• Apple is using its monopoly power to charge an outrageous, 30% vig. And to charge at every turn, for every service. It's greedy. Stop being an apologist. Fight the power.
  • Apple is NOT a monopoly. Learn what the word means before you throw it around. Hint: When you have 30% market share, you are NOT a monopoly. Fight the ignorance.
  • One could argue that ios and Android are collectively a duopoly (in today's world, a power greater than all the gods). As for ios itself, there is only 1 power. Much like the internet, we need service neutrality in the app world. Stop covering for the man.
  • LOL, "covering for the man". Good one. If people didn't like iPhones or their App Store, no one would buy iPhones. For proof, look at how Windows phones failed. They failed because they sucked. The fact is, developers make 80% of their money from Apple's App Store. Android - with its VASTLY higher market share - accounts for 20%. Stop being a mindless tool. No one is forced to buy iPhones. No one is forced to write apps for iPhones. People do both because they WANT to. Government stepping in to "right this wrong" is stupid and not needed. LET PEOPLE DECIDE FOR THEMSELVES. I realize that governments always think they know what is best for everyone. But governments are run by people who can't get any other job. That they think they know how ANY business should be run is absurd and pathetic.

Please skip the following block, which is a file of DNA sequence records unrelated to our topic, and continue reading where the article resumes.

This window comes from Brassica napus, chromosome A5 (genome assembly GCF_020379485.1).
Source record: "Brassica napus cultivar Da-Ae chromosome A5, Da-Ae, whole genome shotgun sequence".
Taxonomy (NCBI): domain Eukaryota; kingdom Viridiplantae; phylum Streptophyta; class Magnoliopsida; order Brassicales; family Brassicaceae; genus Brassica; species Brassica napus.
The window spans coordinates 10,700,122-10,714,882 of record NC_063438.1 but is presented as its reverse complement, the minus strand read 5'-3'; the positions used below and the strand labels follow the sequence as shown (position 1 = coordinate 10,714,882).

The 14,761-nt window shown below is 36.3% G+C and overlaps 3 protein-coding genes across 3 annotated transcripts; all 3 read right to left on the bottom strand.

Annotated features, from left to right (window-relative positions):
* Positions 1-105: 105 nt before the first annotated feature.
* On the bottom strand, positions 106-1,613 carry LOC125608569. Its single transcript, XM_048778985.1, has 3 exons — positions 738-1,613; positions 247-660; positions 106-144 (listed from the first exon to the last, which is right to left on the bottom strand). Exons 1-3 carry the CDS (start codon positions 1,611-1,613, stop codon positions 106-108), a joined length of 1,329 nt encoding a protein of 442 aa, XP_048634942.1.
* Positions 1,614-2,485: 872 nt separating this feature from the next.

• Stop the name-calling. It's hateful and unbecoming. No one is arguing for govt to decide. It's all about Apple having excessive control, and devolopers having more control of their creations and hard work. Apple's 30% take is similar to the mob's "protection" money.
  • Vig, mob money, that is rediculous. Apple and Google provide a service and charge a fee for it, just like any other reseller or venue. Every retail store takes a cut of what they sell, and the manufacturer (developer) typically doesn't get anywhere near 70%. Even Farmers markets and flea markets charge you to sell at their venues. Why would you think Apple and Google should host and mange their stores for nothing?
  • The issue is that there are 2 players with absolute power, and developers are not able to negotiate a fee. They can pay 30% to Apple or 30% to Google (coincidence?). They have ALL the power. I'm shocked to see people rationalize this.
  • What makes you think 30% is outrageous? Do you run a software store and have intimate knowledge of the costs involved? If you make a tangible product, table, chairs, lamp, bedsheet, and sell it at Sears, Bed Bath and Beyond, Walmart, I guarantee you aren't getting 70% of the price. If you are a musician are you getting 70% of the cost a consumer pays for your record? 70% to the developer, or the developer's company really, doesn't seem out of line, especially when companies like EPIC have established billion dollar businesses on that 70%. Wonder what they pay the folks that actually do the work.
  • "If you as a developer think you need $1 for your app, set the price at $1.30 and you get your buck. " Um, no. 30% of $1.30 is 39 cents. That leaves you with 91 cents. $1.43 works better. "Simple as that." Simple indeed.
  • The point was made. Charge what will get you what you think you need, given the cost of business is clearly defined.